By: The Sound of Economics Topic: European Macroeconomics & Governance, Global Economics & Governance Date: July 15, 2020
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Blog Post

Debt relief for Sub-Saharan Africa: what now?

When G20 finance heads meet on 18 July, Europe will again need to lead on the group’s flagship COVID-19 initiative to postpone low-income countries’ debt service payments. For the first time, China has agreed to participate as an official creditor alongside members of the Paris Club. However, continuing lack of clarity on which Chinese creditors will participate, coupled with resistance from private sector creditors to voluntary participation, suggest that actual relief will be much less than originally planned.

By: Suman Bery, Sybrand Brekelmans and Alicia García-Herrero Topic: Global Economics & Governance Date: July 14, 2020
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Podcast

Podcast

Apps without borders? How COVID-19 apps show the limits of the EU digital single market

In their toolkit against a pandemic that knows no borders, several EU countries have bet on new technology from our era of globalisation: digital contact tracing COVID-19 apps. But the way they've been rolled out illustrate troublesome limits to the EU digital single market.

By: The Sound of Economics Topic: European Macroeconomics & Governance Date: July 9, 2020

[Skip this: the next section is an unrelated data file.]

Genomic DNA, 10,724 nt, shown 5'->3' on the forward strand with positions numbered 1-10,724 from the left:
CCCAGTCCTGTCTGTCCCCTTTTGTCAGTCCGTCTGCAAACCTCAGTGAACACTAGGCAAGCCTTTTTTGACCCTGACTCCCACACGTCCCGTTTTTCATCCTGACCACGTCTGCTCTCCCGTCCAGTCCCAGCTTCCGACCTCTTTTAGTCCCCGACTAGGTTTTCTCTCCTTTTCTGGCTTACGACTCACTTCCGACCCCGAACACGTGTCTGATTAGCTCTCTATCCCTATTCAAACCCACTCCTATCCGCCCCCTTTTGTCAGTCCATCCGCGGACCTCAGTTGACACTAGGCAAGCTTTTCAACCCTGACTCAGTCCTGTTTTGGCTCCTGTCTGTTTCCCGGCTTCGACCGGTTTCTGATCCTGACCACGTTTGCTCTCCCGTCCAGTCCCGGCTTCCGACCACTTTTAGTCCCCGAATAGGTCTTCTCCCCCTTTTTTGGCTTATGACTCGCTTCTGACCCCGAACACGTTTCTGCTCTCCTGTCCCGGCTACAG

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Policy Brief

Greening the recovery by greening the fiscal consolidation

In the wake of COVID-19, some economic recovery policies will help green the economy – for example, energy renovation of buildings. But there are limits to the share of stimulus that can be explicitly green. The European Union should therefore also green the fiscal consolidation by setting out the path to much higher carbon prices than today. This would guide investment and provide revenues to help the fiscal consolidation.

By: Ben McWilliams, Simone Tagliapietra and Georg Zachmann Topic: Energy & Climate, Finance & Financial Regulation Date: July 8, 2020
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Past Event

Past Event

An EU budget for Europe's future with Johannes Hahn

How do we make the EU fit for future?

Speakers: Zsolt Darvas, Johannes Hahn and Mehreen Khan Topic: European Macroeconomics & Governance Location: Bruegel, Rue de la Charité 33, 1210 Brussels Date: July 7, 2020